In my last post I described the repair I made to the shower valve in the main bath. As part of that process I accessed the bathroom plumbing chase for the first time. What I found there added some interesting information about the house’s past.
The first thing I noticed was the bucket and plastic sheeting on the floor of the chase. Either the faucet had been leaking for a long time and a previous owner decided an evaporation bucket was the best fix, or a previous owner put the bucket and plastic there preventatively in case a leak ever developed. Who knows?
There is also a lot of evidence of the bathroom remodel that added the shower to the bathtub. Next to the tub and on the floor are big chunks of plaster that used to be on the walls surrounding the tub before it was retiled. The blue fiberboard appears to be a solution to equalizing the thickness of the wall between the old lath and plaster that was left intact at the top of the walls, and the replacement work beneath it that accompanied the shower installation. As I witnessed in my faucet fix, the wicking ability of fiberboard makes it a poor material choice for a bathroom. The possibility for mold growth here–along with my deep desire to replace the inappropriate square blue tiles– is a reason I hope to restore the bathroom someday.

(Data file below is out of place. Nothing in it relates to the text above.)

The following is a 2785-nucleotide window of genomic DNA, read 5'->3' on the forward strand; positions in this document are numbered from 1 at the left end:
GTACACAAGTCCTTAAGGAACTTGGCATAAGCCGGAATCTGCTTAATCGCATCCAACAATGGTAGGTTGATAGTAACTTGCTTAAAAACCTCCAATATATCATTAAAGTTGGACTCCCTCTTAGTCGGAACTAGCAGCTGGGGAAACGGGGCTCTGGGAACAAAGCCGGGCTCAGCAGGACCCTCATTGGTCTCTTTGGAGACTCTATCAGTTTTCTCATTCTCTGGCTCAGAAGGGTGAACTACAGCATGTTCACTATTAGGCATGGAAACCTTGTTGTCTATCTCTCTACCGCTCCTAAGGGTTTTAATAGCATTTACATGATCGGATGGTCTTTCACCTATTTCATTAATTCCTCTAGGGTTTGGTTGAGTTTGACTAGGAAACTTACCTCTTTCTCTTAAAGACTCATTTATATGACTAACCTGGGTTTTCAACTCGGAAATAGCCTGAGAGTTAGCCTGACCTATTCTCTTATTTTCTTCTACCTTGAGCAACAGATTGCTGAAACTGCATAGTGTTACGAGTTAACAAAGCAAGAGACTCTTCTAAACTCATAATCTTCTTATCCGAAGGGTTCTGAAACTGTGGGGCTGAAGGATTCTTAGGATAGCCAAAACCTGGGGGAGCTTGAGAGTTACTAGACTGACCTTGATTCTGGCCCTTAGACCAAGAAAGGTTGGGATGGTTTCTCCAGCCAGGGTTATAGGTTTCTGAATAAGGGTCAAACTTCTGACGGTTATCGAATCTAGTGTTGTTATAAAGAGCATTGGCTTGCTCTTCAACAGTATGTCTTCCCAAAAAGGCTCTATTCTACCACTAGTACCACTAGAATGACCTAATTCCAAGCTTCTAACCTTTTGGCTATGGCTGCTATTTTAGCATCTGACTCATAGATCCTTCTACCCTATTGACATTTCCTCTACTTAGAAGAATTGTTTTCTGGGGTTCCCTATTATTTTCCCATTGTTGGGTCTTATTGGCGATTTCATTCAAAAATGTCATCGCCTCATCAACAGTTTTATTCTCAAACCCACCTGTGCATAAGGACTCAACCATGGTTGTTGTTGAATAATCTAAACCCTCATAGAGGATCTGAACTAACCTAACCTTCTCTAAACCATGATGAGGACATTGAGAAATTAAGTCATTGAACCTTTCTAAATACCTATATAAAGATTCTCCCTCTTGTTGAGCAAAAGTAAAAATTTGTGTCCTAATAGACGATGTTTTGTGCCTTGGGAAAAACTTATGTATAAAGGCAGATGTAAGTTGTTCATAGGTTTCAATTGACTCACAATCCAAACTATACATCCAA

What didn’t I find? After I saw the plaster I was disappointed I didn’t find any tile, or scraps of paint or wallpaper. And unlike my old house treasure fantasy, the only secret stash I found was a few plastic poker chips amid the debris. The search continues…
Knowing where your utility chases are and how to access them is good information for any homeowner. It is probably worth exploring your utility chases– even without an obvious problem– just to become familiar with what is there. Who knows what you’ll find? Conversely, if you have plumbing or other important components that are inaccessible, now is the time to install access panels so you are ready if a problem arises.